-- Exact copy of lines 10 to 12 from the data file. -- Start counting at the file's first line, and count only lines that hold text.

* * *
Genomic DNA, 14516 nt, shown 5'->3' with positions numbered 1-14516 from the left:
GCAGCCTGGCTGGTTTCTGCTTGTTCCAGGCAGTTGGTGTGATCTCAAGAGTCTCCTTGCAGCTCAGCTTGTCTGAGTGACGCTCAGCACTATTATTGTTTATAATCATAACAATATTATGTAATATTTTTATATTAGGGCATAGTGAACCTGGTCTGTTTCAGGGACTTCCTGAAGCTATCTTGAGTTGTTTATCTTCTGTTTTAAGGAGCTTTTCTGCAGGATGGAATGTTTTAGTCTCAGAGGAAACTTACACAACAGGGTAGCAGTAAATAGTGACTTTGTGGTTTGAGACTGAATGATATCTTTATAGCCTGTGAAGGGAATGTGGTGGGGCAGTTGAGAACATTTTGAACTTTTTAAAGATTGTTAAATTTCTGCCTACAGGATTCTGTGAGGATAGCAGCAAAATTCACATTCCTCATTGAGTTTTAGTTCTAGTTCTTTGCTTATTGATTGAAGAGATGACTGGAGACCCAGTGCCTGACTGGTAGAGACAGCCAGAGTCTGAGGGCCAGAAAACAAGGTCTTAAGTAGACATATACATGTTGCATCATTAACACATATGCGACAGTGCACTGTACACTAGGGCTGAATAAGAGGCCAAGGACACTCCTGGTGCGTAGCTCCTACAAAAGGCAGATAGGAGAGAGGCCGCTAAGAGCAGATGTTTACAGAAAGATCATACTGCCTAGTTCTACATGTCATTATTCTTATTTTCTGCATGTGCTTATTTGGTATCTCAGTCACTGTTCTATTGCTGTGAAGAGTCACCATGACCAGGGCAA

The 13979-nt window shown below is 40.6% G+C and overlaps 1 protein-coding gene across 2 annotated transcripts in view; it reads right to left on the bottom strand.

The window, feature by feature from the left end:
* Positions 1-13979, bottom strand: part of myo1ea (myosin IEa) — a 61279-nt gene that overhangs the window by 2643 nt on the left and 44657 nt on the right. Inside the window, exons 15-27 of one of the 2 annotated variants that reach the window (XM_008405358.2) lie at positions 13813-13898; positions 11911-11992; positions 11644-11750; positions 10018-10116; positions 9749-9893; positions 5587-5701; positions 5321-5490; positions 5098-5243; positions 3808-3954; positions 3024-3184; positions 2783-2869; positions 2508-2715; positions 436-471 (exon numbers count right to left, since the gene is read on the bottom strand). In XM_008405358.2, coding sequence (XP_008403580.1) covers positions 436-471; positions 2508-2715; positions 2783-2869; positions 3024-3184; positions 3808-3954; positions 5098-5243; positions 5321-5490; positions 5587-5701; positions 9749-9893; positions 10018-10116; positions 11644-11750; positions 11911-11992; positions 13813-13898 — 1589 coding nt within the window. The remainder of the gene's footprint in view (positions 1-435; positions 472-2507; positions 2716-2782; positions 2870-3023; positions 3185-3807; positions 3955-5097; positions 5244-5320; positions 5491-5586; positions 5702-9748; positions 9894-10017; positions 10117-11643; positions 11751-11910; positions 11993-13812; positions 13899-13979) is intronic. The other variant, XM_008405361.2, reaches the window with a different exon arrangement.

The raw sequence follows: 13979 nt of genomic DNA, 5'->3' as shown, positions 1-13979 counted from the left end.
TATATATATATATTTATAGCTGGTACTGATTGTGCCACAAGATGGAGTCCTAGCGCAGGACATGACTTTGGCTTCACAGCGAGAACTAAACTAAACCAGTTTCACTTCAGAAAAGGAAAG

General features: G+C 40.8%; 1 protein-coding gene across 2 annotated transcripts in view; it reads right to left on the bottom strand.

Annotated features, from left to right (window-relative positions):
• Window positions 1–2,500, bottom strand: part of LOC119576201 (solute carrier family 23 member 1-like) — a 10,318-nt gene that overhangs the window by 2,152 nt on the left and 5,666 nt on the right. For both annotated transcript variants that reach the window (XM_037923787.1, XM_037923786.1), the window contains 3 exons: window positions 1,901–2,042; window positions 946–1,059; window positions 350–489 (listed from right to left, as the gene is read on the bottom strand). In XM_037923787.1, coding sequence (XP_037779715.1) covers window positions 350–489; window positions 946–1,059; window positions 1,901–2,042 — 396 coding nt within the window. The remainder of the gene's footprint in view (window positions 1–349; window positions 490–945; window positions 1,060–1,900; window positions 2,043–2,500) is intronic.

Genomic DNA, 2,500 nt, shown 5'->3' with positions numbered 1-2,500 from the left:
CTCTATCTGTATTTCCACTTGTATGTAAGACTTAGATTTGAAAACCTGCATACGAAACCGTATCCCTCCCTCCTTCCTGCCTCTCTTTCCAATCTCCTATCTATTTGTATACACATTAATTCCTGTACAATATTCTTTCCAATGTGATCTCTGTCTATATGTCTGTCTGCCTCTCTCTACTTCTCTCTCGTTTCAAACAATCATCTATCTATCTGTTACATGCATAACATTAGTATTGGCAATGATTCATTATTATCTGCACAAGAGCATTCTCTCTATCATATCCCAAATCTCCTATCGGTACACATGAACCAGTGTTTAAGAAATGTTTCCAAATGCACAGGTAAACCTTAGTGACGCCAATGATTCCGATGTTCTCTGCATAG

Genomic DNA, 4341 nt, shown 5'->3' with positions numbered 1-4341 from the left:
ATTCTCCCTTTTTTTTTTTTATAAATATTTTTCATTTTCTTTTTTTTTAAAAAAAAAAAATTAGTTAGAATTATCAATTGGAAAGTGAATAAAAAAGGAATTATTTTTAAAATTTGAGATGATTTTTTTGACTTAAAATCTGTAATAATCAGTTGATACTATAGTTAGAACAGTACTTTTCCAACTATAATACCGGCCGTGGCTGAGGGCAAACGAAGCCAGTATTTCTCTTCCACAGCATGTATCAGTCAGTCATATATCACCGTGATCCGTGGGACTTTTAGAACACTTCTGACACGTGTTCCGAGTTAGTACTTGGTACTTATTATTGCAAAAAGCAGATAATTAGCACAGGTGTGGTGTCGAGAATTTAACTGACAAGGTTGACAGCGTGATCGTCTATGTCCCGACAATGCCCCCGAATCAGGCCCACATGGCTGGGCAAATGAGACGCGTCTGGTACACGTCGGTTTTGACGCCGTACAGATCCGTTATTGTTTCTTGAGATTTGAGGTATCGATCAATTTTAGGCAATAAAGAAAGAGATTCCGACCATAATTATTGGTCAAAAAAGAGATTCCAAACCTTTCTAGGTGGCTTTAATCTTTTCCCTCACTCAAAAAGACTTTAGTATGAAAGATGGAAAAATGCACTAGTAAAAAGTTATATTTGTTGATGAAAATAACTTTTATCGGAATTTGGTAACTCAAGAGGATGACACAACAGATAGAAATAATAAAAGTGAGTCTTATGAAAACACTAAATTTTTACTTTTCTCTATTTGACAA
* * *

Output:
• Window positions 1–2,500, bottom strand: part of LOC119576201 (solute carrier family 23 member 1-like) — a 10,318-nt gene that overhangs the window by 2,152 nt on the left and 5,666 nt on the right. For both annotated transcript variants that reach the window (XM_037923787.1, XM_037923786.1), the window contains 3 exons: window positions 1,901–2,042; window positions 946–1,059; window positions 350–489 (listed from right to left, as the gene is read on the bottom strand). In XM_037923787.1, coding sequence (XP_037779715.1) covers window positions 350–489; window positions 946–1,059; window positions 1,901–2,042 — 396 coding nt within the window. The remainder of the gene's footprint in view (window positions 1–349; window positions 490–945; window positions 1,060–1,900; window positions 2,043–2,500) is intronic.

Genomic DNA, 2,500 nt, shown 5'->3' with positions numbered 1-2,500 from the left:
CTCTATCTGTATTTCCACTTGTATGTAAGACTTAGATTTGAAAACCTGCATACGAAACCGTATCCCTCCCTCCTTCCTGCCTCTCTTTCCAATCTCCTATCTATTTGTATACACATTAATTCCTGTACAATATTCTTTCCAATGTGATCTCTGTCTATATGTCTGTCTGCCTCTCTCTACTTCTCTCTCGTTTCAAACAATCATCTATCTATCTGTTACATGCATAACATTAGTATTGGCAATGATTCATTATTATCTGCACAAGAGCATTCTCTCTATCATATCCCAAATCTCCTATCGGTACACATGAACCAGTGTTTAAGAAATGTTTCCAAATGCACAGGTAAACCTTAGTGACGCCAATGATTCCGATGTTCTCTGCATAG